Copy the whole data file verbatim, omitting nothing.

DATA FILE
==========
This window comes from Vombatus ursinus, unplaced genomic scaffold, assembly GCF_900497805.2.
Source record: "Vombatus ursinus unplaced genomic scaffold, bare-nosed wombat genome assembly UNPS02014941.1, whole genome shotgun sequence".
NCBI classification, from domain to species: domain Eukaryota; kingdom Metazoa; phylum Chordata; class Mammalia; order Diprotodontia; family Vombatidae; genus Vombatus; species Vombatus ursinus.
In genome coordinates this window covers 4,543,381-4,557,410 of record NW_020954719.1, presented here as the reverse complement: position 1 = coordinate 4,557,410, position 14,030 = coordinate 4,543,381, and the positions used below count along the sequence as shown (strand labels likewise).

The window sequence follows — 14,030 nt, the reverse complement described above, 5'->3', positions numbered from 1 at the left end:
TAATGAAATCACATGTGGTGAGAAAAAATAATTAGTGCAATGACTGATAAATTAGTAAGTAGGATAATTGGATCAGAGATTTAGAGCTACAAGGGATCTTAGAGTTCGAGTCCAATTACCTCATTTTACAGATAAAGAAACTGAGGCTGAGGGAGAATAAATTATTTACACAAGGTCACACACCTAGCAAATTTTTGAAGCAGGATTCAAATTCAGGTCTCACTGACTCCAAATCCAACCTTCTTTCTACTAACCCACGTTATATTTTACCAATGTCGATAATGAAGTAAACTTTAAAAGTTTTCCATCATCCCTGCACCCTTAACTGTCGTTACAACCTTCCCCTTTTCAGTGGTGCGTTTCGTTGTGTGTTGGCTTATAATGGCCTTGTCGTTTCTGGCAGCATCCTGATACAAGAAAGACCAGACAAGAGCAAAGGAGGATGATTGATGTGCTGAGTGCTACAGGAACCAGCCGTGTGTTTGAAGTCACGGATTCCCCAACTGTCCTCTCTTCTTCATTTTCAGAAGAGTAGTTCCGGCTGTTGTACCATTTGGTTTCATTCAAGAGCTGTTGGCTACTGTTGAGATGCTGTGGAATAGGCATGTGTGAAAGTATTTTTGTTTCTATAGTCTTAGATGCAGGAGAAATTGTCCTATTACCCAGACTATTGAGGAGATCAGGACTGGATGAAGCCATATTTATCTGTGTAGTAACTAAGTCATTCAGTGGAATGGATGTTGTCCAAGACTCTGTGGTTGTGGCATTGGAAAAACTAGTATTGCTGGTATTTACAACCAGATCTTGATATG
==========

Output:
This window comes from Vombatus ursinus, unplaced genomic scaffold, assembly GCF_900497805.2.
Source record: "Vombatus ursinus unplaced genomic scaffold, bare-nosed wombat genome assembly UNPS02014941.1, whole genome shotgun sequence".
NCBI classification, from domain to species: domain Eukaryota; kingdom Metazoa; phylum Chordata; class Mammalia; order Diprotodontia; family Vombatidae; genus Vombatus; species Vombatus ursinus.
In genome coordinates this window covers 4,543,381-4,557,410 of record NW_020954719.1, presented here as the reverse complement: position 1 = coordinate 4,557,410, position 14,030 = coordinate 4,543,381, and the positions used below count along the sequence as shown (strand labels likewise).

The window sequence follows — 14,030 nt, the reverse complement described above, 5'->3', positions numbered from 1 at the left end:
TAATGAAATCACATGTGGTGAGAAAAAATAATTAGTGCAATGACTGATAAATTAGTAAGTAGGATAATTGGATCAGAGATTTAGAGCTACAAGGGATCTTAGAGTTCGAGTCCAATTACCTCATTTTACAGATAAAGAAACTGAGGCTGAGGGAGAATAAATTATTTACACAAGGTCACACACCTAGCAAATTTTTGAAGCAGGATTCAAATTCAGGTCTCACTGACTCCAAATCCAACCTTCTTTCTACTAACCCACGTTATATTTTACCAATGTCGATAATGAAGTAAACTTTAAAAGTTTTCCATCATCCCTGCACCCTTAACTGTCGTTACAACCTTCCCCTTTTCAGTGGTGCGTTTCGTTGTGTGTTGGCTTATAATGGCCTTGTCGTTTCTGGCAGCATCCTGATACAAGAAAGACCAGACAAGAGCAAAGGAGGATGATTGATGTGCTGAGTGCTACAGGAACCAGCCGTGTGTTTGAAGTCACGGATTCCCCAACTGTCCTCTCTTCTTCATTTTCAGAAGAGTAGTTCCGGCTGTTGTACCATTTGGTTTCATTCAAGAGCTGTTGGCTACTGTTGAGATGCTGTGGAATAGGCATGTGTGAAAGTATTTTTGTTTCTATAGTCTTAGATGCAGGAGAAATTGTCCTATTACCCAGACTATTGAGGAGATCAGGACTGGATGAAGCCATATTTATCTGTGTAGTAACTAAGTCATTCAGTGGAATGGATGTTGTCCAAGACTCTGTGGTTGTGGCATTGGAAAAACTAGTATTGCTGGTATTTACAACCAGATCTTGATATG